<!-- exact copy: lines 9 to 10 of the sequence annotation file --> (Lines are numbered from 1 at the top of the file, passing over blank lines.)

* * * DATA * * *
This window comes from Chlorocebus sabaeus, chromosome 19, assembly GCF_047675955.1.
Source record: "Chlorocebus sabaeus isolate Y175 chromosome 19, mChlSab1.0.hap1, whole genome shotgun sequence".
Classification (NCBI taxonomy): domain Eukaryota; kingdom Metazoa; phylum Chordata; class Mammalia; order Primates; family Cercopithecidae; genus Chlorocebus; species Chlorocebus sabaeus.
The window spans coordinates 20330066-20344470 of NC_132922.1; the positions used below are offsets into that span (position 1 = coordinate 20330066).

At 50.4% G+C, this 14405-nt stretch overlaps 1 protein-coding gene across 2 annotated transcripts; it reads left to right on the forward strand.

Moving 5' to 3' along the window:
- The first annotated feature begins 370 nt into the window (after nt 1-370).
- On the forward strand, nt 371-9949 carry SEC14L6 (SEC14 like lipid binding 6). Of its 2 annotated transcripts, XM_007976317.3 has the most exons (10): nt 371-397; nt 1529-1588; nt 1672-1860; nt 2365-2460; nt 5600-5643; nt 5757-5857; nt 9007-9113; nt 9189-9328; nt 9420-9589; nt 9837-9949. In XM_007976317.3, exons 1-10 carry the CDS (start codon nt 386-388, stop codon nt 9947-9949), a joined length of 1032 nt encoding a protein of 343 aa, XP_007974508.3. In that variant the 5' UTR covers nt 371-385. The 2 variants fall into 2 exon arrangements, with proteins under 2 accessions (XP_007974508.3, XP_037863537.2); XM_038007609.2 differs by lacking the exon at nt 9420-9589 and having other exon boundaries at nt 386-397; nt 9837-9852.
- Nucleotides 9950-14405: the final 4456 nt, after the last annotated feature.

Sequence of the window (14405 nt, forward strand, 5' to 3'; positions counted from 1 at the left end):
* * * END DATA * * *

- Nucleotides 9950-14405: the final 4456 nt, after the last annotated feature.

Sequence of the window (14405 nt, forward strand, 5' to 3'; positions counted from 1 at the left end):